Though only twelve verses separate Revelation 19:20 from 20:10, one thousand years elapse between their respective events. The Beast and the False Prophet are cast into the Lake of Fire when Christ returns (Revelation 19:11-21). Soon afterward, a strong angel imprisons Satan in the bottomless pit for the thousand years of the Millennium (Revelation 20:1-3). When the thousand years are about to pass, Satan is released, and he gathers Gog and Magog to fight against the saints (verses 7-9). After God defeats this futile attempt, He casts the Devil, a spirit being, into the Lake of Fire to “be tormented forever and ever” (verse 10).

Obviously, the flames of the Lake of Fire will utterly consume mortal men like the Beast and False Prophet. The apostle Peter describes the end-time fire as an all-devouring holocaust: “[T]he elements will melt with fervent heat; both the earth and the works that are in it will be burned up” (II Peter 3:10). In no way could the Beast and False Prophet survive a thousand years of such high-temperature burning! The laws of nature simply will not allow it.

The translators of the King James and New King James versions render the final clause of the first sentence of Revelation 20:10 as “where the beast and the false prophet are.” The present-tense verb “are” is not in the Greek text; it is an understood verb. In English grammar, such silent verbs take the same tense as the verb in the main clause of the sentence. The translators ignored this rule, however. The primary verb of the sentence, “was cast” (an aorist verb usually translated as simple past tense), demands that the understood verb should be “were [cast]” (past tense) to agree with the plural subject “the beast and the false prophet.”

Deceived by the unbiblical doctrine of the immortal soul, the translators had to deny nature and break the rules to make this verse fit their understanding! On the other hand, we can confidently assert that our teaching agrees with Scripture, nature, and grammar.

Richard T. Ritenbaugh
Eternal Torment?

Revelation 20:10

Before the explosion of modern translations, the final sentence of Revelation 20:10 roused no one's skepticism. However, the newer versions bring out the fact that the verb here (basanisth─ôsontai) is plural and is correctly rendered “they will be tormented.” Who are “they”? Does this include the Beast and False Prophet? Does God torment wicked human beings eternally? There are two ways to explain these questions:

1) The Bible denies any idea of men having innate immortality (I Corinthians 15:53; Romans 2:7; I Timothy 6:15-16). These wicked leaders of men in the last days will die and burn to ashes soon after being thrust into the Lake of Fire, their souls and bodies destroyed by Him who can do this in Gehenna fire (Matthew 10:28). This fact would preclude any human from being described as “tormented day and night forever and ever.”

The only group left is the fallen angels—Satan and his demons. But, one may counter, “the devil” in Revelation 20:10 is singular, and “they will be tormented” is plural. How can we reconcile this plural pronoun referring to a singular antecedent?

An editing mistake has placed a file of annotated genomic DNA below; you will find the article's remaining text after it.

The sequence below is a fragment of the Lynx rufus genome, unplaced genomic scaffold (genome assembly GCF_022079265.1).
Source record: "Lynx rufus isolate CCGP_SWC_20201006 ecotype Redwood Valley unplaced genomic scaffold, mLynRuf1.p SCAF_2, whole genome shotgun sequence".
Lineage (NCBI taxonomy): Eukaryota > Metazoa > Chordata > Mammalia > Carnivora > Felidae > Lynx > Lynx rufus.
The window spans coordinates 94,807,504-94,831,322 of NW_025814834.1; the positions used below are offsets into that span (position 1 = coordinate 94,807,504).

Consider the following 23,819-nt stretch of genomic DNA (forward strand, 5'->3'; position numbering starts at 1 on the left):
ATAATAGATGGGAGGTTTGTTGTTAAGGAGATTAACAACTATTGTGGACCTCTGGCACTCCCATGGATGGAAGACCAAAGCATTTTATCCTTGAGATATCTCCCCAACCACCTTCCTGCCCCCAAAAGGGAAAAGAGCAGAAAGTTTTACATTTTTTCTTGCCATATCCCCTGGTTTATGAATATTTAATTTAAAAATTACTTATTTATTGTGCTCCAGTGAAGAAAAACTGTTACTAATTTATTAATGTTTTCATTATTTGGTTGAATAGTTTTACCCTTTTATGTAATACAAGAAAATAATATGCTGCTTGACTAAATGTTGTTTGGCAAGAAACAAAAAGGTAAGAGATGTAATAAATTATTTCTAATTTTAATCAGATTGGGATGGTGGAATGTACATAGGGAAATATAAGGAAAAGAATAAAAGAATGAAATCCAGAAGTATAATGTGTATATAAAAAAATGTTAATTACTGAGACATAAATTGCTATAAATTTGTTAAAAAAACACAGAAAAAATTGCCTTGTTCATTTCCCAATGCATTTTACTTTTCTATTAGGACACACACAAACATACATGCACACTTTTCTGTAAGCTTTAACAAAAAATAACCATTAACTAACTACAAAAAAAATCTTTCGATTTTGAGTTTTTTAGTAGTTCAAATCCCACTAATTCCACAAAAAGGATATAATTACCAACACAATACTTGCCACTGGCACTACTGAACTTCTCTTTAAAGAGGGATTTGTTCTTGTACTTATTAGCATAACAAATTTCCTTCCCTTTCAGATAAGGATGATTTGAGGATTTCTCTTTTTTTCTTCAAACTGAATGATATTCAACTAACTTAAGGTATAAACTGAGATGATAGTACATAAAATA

In this case, “the devil” is used in a figure of speech called metonymy. Technically, it is “the use of the name of one thing for that of another of which it is an attribute or with which it is associated.” More simply, one part of a thing represents the whole. Thus, “the devil” represents in himself all of the group we call demons, devils, fallen angels, or angels who sinned.

A parallel verse, Matthew 25:41, says that sinners will be cast into “the everlasting fire prepared for the devil and his angels.” Jesus intimates that the Lake of Fire's primary purpose is for the punishment of demons, but it will also be used as the means of execution for the wicked among humans, those people who unrepentantly live as demons do.

2) If we understand “they will be tormented” to include the Beast and the False Prophet, we must explain the phrase “forever and ever” (eis tous aiônas tôn aiônôn). Literally, this means “to the ages of the ages” and would seem to imply perpetuity. However, we must be careful with the word aiôn and its various forms. Its range of meaning runs from “a space or period of time” to “a lifetime” to “an age” to “eternity.” As in all such cases, the context must give the sense.

Having rejected the immortality of the soul, we have no recourse but to understand aiôn here in the sense of “as long as conditions exist” or “as long as they live.” Vine's Expository Dictionary of New Testament Words concurs:

AION . . . signifies a period of indefinite duration, or time viewed in relation to what takes place in the period. . . . The phrases containing this word should not be rendered literally, but consistently with its sense of indefinite duration. (p. 43)

Moreover, aiôn can also be rendered as “unto the ages of ages,” “until the eternal age,” or even “up to the vanishing point”! As should be plain, a precise definition of this Greek word proves extremely difficult. Dogmatism on it is not advisable.

Thus, the Beast and False Prophet will be tormented “day and night”—unceasingly—for an indeterminate period until they die, probably within a few minutes or a few hours, which is about as long as a human being can live in a fire. As long as they remain breathing, they will suffer excruciating pain as their just reward, and in an indefinite time, they will pay for their sins with death.

Richard T. Ritenbaugh
Eternal Torment?